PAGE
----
Turkey’s Christians face backlash
DIYARBAKIR, Turkey The Assyrian Meryem Ana Church, nestled on a narrow cobblestone lane in this ancient walled city in eastern Turkey, has seen continuous use since about 300 A.D. But these days, its services rarely draw more than a handful of worshippers.
By contrast, the 4-year-old Diyarbakir Evangelical Church across the street, held a sturdy congregation of 40 this past Sunday — mostly Islamic converts — who were rocking and clapping exuberantly to a vaguely familiar hymn: A distinctly eastern rendition of Amazing Grace, accompanied by the saz, a long-necked Anatolian lute.
As evangelical groups like the one at Diyarbakir make inroads among a largely Islamic population, their visibility has vexed many Turks who seem them as foreign interlopers. An increasingly violent nationalist backlash, fed by both secular and religious rhetoric from politicians and the media, church leaders say, has had deadly consequences for Turkey’s growing evangelical community.
Last week saw the brutal murder of three evangelical Christians — two Turks and a German — working at a Bible publisher about 150 miles away in the city of Malatya. According to Turkish newspaper reports, the five young males arrested at the scene told investigators they committed the crime in defense of Islam.
“There’s a huge witch hunt that has been opened up in Turkey about missionary work,” says Jerry Mattix, a missionary from Yakima, Wash., who has been working with the Diyarbakir church for the last five years. “The risk is that we live in an overwhelmingly Muslim society where certain segments of the society see you as divisive to the country. We are a target.”
Church officials say their work has become both easier and harder in recent years. On the one hand, reforms associated with Turkey’s European Union (EU) membership process have meant that proselytizing is now legal and that more churches have an opportunity to obtain legal status.
On the other hand, violent attacks against Christian targets are becoming more frequent. Last year, several evangelical churches were fire-bombed, and a Protestant church leader in the city of Adana was severely beaten by a group of assailants. Last February, Andrea Santoro, a Catholic priest working in the Black Sea city of Trabzon, was shot and killed by a 16-year-old.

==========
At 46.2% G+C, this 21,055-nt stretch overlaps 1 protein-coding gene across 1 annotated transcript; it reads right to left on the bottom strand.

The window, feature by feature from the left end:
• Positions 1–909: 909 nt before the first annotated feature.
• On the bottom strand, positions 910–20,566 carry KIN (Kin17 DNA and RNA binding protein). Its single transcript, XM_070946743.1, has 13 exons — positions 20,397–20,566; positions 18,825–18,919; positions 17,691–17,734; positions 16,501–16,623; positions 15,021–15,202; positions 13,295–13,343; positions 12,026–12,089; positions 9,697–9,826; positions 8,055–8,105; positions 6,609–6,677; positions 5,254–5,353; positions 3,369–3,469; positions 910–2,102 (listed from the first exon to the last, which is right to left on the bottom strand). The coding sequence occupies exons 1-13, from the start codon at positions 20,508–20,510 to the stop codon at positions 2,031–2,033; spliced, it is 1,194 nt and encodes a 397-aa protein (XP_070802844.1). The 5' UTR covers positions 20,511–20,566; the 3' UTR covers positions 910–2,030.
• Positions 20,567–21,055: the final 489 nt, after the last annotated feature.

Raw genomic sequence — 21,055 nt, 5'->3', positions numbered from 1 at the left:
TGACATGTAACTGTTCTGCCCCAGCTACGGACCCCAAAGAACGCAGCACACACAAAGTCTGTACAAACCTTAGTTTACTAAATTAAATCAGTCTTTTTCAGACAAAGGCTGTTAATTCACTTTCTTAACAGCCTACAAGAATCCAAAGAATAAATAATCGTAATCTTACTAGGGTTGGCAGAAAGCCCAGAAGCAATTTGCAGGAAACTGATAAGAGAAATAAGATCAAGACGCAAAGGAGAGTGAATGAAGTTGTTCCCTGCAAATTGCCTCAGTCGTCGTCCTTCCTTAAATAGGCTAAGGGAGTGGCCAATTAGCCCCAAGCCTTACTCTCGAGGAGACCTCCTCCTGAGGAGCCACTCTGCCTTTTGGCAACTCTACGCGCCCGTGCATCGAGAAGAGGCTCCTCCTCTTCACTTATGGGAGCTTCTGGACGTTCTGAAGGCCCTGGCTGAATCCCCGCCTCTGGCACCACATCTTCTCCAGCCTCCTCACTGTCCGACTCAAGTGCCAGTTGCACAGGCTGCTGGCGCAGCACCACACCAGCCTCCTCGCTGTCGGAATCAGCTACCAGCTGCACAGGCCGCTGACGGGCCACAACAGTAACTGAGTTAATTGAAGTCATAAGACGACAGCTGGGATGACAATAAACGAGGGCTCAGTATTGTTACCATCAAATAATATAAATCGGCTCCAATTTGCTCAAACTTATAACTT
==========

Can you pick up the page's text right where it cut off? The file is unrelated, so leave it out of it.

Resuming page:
“We didn’t expect [the Malatya murders], but on the other hand it wasn’t a surprise,” says Carlos Madrigal, leader of an evangelical church in Istanbul, the first such church given legal status in the Turkish republic’s 84-year history..
“There are always communications from the authorities and the media accusing Christians and missionaries of trying to divide the country, and this [the murders in Malatya] is, in a way, a result of these declarations and this approach to Christians in the country,” says Mr. Madrigal. “They cut their throats like an animal, like a sacrifice. They were the first martyrs of the evangelical church in this country.”
Despite the murders’ religious overtones, experts believe they can be better attributed to the extreme nationalism and anti-Western xenophobia that are both on the rise in Turkey.
“Islam is a strong identity and you have these people who think they are Muslims and Turks and that all others are infiltrating the country and plotting against it,” says Mustafa Akyol, a Turkish journalist who writes frequently about Islam and nationalism. “The problem is that this kind of ideology — anti-Western and anti-Christian — is being promulgated by some very powerful people.”
Some of the most forceful language warning against missionary activity has actually come from Turkey’s secular establishment. For example, a 2001 report by Turkey’s National Security Council (MGK) listed missionaries (along with Islamic fundamentalists) as a security threat.
Last year, Rahsan Ecevit, the wife of late prime minister Bulent Ecevit, who was a paragon of the Turkish secular left, told the press that missionaries are working to divide Turkey and are paying Muslims to convert. “We are losing our religion,” she said.
Salim Cohce, a professor of history and sociology at the state-run Inonu University in Malatya, says he believes that the missionaries working in Turkey are focusing on “on destabilization, manipulation, and propaganda.”
“If they are not controlled, this can be dangerous for Turkey, ” adds the professor, who claims that Turkey today has 500,000 of what he calls “crypto-Christians.”
The influx of evangelicals joins a historical Turkish antipathy toward missionaries, who were active in the region during the final days of the Ottoman Empire and who were seen as little more than agents for the European powers that opposed the Ottomans.
Turkey’s evangelists, meanwhile, say they would like to see the government take a more proactive approach against the antimissionary rhetoric and violence.
“Our congregation is used to this kind of thing, maybe not of this magnitude, but we have no fear,” says Ahmet Guvener, the Diyarbakir Evangelical Church’s gray-haired leader. “We are keeping our trust in God.”
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